THE odeh law group

Aggravated Battery Against an Officer



Aggravated Battery of a Police Officer


The charge of Aggravated batter of a Police officer in Illinois is defined under statute in several different ways. Based on the injuries suffered by the police officer, and the use of a weapon. There are other different definitions that may be applicable under aggravated battery when a police officer is the alleged victim. A person commits aggravated battery of a police officer if the person commits the offense of battery and in so doing:

  • Causes great bodily harm or permanent disability or disfigurement to another person, knowing them to be a police officer. 
  • commits the battery against the victim because the person knows the victim to be a police officer and uses a gun, other than a machine gun, and causes injury to another person, knowing him or her to be a police officer. 

All the above definitions apply if the aggravated battery occurred to a police officer who was

  • Performing his or her official duties
  • Battered in an effort by the offender to keep the police officer from performing his or her official duties; or
  • Battered as payback for performing his or her official duties

If a person is an inmate, their actions towards a correctional employee can also lead to aggravated battery charges. If an inmate used their bodily fluid to attack a correctional employee or an employee of the Department of Human Services, they can be charged with aggravated battery. 


The penalties for aggravated battery of a police officer can range from a Class X felony, to class 1, class 2, or a class 3 felony depending on the circumstances alleged. A defendant can be sentenced to 4-15 years in prison for the class 1 felony, 3-7 years in prison for the class 2 felony and 2-5 years in prison for the class 3 felony. If convicted of the class X felony, a person can be sentenced to 20-60 years in prison. Extended sentences can be added on to the class 1,2 and 3 felonies for aggravating factors. The prison sentences can be 20 years for class 1 felony, 14 years for a class 2 felony, and 10 years for a class 3 felony.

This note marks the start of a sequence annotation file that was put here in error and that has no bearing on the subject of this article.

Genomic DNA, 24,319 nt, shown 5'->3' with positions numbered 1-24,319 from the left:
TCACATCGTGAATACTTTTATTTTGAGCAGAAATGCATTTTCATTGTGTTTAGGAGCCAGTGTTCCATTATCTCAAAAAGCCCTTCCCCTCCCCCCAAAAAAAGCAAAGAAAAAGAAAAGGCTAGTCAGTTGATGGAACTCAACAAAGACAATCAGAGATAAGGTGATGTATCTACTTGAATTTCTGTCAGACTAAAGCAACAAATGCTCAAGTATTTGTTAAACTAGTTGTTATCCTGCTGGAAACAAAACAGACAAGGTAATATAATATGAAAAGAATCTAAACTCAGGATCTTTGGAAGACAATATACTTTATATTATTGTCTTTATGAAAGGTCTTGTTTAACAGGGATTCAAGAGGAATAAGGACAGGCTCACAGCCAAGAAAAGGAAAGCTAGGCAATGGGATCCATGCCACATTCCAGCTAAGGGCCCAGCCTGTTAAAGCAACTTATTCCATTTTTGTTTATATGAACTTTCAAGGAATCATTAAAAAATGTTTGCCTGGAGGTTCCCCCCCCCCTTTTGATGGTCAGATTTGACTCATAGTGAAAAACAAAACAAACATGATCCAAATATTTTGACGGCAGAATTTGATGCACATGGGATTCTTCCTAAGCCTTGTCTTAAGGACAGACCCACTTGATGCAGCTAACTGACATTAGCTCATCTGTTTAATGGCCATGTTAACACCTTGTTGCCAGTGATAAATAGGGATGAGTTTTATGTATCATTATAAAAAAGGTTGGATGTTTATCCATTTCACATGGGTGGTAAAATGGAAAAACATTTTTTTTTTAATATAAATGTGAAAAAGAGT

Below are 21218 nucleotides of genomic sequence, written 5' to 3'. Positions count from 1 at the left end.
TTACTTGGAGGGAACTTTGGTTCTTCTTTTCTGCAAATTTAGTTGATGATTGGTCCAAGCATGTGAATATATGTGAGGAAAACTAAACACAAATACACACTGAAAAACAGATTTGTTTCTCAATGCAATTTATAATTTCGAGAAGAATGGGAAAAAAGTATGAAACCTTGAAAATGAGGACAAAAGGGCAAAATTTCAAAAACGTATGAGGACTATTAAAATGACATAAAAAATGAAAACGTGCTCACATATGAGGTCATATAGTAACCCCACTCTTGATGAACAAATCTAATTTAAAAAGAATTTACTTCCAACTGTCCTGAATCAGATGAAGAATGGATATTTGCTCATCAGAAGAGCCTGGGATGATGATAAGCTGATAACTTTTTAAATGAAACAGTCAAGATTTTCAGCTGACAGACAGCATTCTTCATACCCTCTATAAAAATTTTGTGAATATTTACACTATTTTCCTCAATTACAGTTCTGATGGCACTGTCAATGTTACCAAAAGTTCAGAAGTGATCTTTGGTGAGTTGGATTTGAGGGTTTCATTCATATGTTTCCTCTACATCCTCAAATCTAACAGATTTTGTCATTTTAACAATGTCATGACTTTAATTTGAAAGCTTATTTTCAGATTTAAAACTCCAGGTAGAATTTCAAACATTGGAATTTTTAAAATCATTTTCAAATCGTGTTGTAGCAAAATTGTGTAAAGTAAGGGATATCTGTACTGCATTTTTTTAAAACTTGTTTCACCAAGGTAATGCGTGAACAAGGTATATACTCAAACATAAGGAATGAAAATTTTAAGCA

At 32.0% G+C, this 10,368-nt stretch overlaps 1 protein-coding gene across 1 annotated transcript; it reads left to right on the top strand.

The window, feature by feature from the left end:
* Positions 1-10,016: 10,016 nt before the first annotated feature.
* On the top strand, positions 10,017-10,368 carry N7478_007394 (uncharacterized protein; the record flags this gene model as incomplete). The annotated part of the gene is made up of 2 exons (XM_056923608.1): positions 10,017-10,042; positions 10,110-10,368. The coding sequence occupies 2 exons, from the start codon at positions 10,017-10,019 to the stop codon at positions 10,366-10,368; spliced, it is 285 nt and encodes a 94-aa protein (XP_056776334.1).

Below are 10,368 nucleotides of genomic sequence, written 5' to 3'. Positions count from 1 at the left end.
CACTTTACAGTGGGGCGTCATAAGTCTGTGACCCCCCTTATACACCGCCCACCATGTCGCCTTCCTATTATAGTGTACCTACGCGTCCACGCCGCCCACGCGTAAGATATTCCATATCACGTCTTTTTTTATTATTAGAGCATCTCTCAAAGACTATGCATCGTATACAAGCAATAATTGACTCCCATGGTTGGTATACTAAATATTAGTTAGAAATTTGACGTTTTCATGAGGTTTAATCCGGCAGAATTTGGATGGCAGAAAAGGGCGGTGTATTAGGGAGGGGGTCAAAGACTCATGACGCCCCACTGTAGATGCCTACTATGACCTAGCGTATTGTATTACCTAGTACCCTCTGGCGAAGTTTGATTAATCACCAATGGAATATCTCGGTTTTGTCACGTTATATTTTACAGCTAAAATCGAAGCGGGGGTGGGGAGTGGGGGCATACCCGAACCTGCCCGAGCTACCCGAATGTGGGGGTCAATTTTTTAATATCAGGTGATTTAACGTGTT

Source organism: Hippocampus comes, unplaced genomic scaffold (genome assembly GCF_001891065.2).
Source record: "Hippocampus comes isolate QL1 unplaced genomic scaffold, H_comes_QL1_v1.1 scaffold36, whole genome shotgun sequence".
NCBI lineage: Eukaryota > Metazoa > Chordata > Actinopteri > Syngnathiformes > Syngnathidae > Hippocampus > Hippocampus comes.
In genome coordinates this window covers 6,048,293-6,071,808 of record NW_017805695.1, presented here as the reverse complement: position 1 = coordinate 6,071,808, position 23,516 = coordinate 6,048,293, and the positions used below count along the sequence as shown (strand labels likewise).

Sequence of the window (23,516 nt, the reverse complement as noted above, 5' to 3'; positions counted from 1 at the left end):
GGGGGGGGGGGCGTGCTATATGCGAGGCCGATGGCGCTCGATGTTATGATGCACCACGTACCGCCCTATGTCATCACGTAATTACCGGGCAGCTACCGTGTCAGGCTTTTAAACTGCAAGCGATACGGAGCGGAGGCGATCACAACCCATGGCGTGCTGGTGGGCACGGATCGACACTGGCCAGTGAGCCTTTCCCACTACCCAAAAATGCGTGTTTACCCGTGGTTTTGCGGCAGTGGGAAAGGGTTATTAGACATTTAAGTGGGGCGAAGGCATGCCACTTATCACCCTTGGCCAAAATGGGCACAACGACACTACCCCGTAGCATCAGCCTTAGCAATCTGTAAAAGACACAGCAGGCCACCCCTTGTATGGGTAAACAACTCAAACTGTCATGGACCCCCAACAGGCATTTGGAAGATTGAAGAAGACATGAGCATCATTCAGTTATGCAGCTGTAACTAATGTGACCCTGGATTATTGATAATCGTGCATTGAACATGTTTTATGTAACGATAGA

Facing charges like this can have a life changing impact, this is due to the status of the victim. The prosecution will be tough and aggressive on the defendant, and the witnesses will likely be other police officers. This does not mean that the defendant will be automatically convicted of the charges. Having a strong defense team can make a big difference in your case. Our attorneys will work proactively by interviewing witnesses, reviewing police reports, and all other documents that may be helpful in proving your innocence. 

Chicago Criminal Defense

If you were arrested for aggravated batter of a police officer, you need an experienced and skilled defense attorney to represent you. The prosecution will be tougher because the alleged victim is a police officer, this is why you need an aggressive defense attorney to handle your case. Contact criminal defense attorney Sam A. Odeh for a consultation on your case. 


Contact The Odeh Law Group for a free case evaluation with a Chicago Criminal Attorney. Please complete the form and a representative from The Odeh law Group will contact you shortly. 

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